Acne skin condition resulting from blockages in the skin’s follicles, mostly affects skin in the parts of the body that have a greater number of oil glands. This includes the face, upper part of the chest and the back. Acne scarring and hyper pigmentation are sometimes residual results of this disease.
Typical features of acne include increased oil secretion, microcomedones, comedones, papules, pustules, nodules (large papules) and possibly scarring. There is also the possibility of psychological effects on patients with acne leading to anxiety, reduced self-esteem and depression.
The causes leading to acne are a higher than normal amount of sebum production, excessive keratin deposition, colonization of the follicle by bacteria (Propionibacterium acnes) and the local release of pro-inflammatory chemicals in the skin.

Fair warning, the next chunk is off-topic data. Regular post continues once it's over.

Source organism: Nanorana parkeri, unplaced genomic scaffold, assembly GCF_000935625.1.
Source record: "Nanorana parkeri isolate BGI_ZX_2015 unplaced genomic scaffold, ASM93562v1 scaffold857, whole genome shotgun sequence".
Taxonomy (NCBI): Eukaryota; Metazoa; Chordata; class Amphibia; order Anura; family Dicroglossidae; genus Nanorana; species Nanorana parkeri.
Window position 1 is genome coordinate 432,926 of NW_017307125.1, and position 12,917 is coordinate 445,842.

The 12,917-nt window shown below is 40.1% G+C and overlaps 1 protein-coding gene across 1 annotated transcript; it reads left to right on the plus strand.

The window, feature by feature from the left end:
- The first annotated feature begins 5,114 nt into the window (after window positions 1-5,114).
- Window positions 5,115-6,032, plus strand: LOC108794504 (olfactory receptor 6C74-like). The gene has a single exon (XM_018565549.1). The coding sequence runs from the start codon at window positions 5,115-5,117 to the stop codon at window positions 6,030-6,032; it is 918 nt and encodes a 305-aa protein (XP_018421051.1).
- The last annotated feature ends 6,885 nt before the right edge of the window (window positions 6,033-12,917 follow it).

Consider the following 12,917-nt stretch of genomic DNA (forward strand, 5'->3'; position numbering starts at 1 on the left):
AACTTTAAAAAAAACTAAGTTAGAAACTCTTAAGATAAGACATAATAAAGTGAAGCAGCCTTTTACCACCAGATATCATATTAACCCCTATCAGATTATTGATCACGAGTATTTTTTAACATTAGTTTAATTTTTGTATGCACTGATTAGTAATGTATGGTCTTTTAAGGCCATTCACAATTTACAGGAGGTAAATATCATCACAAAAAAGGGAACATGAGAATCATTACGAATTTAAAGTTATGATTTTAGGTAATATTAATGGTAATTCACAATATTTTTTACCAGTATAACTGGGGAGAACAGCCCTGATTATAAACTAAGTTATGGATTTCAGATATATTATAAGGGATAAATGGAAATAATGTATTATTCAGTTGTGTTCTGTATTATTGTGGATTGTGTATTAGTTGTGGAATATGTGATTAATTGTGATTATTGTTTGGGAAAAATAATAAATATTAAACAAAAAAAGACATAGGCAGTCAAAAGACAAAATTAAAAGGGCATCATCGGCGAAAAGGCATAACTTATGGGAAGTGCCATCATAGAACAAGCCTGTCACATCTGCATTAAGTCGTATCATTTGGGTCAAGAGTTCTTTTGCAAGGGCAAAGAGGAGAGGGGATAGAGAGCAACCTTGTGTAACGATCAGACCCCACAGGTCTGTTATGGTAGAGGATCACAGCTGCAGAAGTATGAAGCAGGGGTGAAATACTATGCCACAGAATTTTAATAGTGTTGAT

There is a strong genetic component in acne development shown by twin and familial studies. Diet and microbiom irregularities are also important factors in the development of this disease. It is normal for adolescents to develop a surge of acne during puberty, caused by the higher sex hormone levels, such as testoterone and estrogen.
Cannabidiol (CBD) has shown great potential in the treatment of acne via vanilloid (TRPV4) and andenosine (A2a) receptors. It inhibits sebum production, reduces cell proliferation and has an anti-inflammatory effect.
Other cannabinoids and terpens in the plant work sinergistically with CBD and have anti-microbial and anti-inflammatory effects.
In Acne vulgaris the application of topicals in the form of creams or tinctures is preferred as they work directly on the afflicted area. Tinctures made with alcohol also have a better skin absorption rate and the addition of limonen also has the same affect.
Smoking cigarettes is a risk factor in developing acne, so it should be avoided and vaporisation is always the best alternative.